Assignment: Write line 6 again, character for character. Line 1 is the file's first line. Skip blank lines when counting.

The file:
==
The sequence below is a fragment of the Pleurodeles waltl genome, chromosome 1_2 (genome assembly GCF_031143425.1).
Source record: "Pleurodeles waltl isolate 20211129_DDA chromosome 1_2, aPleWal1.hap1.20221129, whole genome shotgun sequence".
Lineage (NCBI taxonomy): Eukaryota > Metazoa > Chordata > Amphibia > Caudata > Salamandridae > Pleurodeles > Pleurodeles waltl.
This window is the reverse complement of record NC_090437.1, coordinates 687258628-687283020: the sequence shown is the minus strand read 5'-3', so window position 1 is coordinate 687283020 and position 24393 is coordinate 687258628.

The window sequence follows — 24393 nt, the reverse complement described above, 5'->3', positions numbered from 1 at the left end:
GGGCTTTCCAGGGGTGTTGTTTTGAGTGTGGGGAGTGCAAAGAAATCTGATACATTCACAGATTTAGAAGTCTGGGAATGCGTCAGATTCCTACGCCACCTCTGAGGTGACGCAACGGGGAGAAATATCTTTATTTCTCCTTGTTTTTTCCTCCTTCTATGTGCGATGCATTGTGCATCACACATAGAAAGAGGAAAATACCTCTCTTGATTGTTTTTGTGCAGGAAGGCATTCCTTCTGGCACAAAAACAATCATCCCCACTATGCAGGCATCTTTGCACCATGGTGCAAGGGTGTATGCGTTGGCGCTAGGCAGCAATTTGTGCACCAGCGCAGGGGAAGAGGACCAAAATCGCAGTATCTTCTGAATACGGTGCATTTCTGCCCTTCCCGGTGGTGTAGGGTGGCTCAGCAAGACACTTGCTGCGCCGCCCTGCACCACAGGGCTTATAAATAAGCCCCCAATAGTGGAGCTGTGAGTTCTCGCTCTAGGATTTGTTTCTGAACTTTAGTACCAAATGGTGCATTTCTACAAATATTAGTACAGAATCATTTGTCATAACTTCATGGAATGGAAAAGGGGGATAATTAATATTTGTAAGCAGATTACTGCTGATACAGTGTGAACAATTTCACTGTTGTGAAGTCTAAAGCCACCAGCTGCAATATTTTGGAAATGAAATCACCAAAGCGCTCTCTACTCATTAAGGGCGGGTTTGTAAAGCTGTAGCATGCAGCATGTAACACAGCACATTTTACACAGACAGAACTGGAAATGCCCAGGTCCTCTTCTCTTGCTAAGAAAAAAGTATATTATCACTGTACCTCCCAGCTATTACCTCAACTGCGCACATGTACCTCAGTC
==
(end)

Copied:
GGGCTTTCCAGGGGTGTTGTTTTGAGTGTGGGGAGTGCAAAGAAATCTGATACATTCACAGATTTAGAAGTCTGGGAATGCGTCAGATTCCTACGCCACCTCTGAGGTGACGCAACGGGGAGAAATATCTTTATTTCTCCTTGTTTTTTCCTCCTTCTATGTGCGATGCATTGTGCATCACACATAGAAAGAGGAAAATACCTCTCTTGATTGTTTTTGTGCAGGAAGGCATTCCTTCTGGCACAAAAACAATCATCCCCACTATGCAGGCATCTTTGCACCATGGTGCAAGGGTGTATGCGTTGGCGCTAGGCAGCAATTTGTGCACCAGCGCAGGGGAAGAGGACCAAAATCGCAGTATCTTCTGAATACGGTGCATTTCTGCCCTTCCCGGTGGTGTAGGGTGGCTCAGCAAGACACTTGCTGCGCCGCCCTGCACCACAGGGCTTATAAATAAGCCCCCAATAGTGGAGCTGTGAGTTCTCGCTCTAGGATTTGTTTCTGAACTTTAGTACCAAATGGTGCATTTCTACAAATATTAGTACAGAATCATTTGTCATAACTTCATGGAATGGAAAAGGGGGATAATTAATATTTGTAAGCAGATTACTGCTGATACAGTGTGAACAATTTCACTGTTGTGAAGTCTAAAGCCACCAGCTGCAATATTTTGGAAATGAAATCACCAAAGCGCTCTCTACTCATTAAGGGCGGGTTTGTAAAGCTGTAGCATGCAGCATGTAACACAGCACATTTTACACAGACAGAACTGGAAATGCCCAGGTCCTCTTCTCTTGCTAAGAAAAAAGTATATTATCACTGTACCTCCCAGCTATTACCTCAACTGCGCACATGTACCTCAGTC